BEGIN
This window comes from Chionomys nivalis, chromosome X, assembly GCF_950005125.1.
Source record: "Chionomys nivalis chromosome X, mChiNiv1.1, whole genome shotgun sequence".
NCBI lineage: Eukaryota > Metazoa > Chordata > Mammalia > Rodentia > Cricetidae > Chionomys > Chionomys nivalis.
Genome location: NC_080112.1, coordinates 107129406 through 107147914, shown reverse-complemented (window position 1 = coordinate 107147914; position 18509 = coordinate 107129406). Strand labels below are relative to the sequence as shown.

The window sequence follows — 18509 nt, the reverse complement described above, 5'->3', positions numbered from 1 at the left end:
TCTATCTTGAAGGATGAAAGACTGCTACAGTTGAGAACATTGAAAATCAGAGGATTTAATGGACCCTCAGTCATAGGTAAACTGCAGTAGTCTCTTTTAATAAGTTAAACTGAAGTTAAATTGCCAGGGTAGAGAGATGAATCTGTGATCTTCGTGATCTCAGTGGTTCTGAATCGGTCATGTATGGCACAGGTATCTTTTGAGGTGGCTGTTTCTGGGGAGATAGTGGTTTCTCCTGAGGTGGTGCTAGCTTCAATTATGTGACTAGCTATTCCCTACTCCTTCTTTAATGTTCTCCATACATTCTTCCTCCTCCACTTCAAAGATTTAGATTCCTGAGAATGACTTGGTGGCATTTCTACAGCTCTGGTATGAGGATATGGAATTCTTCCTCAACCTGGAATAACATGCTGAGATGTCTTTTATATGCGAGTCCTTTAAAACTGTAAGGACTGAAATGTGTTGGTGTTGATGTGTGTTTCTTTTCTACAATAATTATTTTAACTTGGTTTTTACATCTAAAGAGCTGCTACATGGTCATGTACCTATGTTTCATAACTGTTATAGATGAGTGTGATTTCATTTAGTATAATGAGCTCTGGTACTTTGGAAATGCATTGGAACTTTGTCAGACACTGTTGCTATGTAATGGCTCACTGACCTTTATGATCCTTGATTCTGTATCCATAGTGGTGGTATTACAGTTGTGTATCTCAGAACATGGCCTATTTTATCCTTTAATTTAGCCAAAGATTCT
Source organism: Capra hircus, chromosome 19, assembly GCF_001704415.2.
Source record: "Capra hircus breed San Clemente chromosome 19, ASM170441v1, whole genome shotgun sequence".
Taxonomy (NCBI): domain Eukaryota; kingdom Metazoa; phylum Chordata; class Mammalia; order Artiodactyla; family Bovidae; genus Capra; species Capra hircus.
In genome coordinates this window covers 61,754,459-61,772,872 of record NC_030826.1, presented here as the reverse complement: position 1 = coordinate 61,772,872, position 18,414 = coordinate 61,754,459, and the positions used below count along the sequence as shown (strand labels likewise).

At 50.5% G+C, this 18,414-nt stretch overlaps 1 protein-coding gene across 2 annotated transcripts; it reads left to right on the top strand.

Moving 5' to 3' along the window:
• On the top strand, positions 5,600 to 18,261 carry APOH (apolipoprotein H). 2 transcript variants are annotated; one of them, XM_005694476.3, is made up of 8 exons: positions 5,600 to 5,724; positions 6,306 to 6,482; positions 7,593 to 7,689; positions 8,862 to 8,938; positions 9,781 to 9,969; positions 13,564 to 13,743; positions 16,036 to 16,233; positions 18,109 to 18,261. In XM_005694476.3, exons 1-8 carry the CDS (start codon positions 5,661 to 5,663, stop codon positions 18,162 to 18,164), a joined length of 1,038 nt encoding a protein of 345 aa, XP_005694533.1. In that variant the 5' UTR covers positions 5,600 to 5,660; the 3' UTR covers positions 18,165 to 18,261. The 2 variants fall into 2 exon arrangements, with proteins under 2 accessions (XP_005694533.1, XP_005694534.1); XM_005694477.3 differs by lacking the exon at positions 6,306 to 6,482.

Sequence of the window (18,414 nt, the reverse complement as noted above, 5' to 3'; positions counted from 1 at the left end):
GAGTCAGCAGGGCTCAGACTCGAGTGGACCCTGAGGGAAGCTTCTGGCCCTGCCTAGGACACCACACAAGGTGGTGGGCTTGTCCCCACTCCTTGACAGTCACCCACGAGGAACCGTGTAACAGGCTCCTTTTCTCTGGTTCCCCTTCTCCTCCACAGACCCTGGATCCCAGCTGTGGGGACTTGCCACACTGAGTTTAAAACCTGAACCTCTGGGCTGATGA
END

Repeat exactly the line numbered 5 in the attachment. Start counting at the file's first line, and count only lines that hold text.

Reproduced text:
The window sequence follows — 18509 nt, the reverse complement described above, 5'->3', positions numbered from 1 at the left end: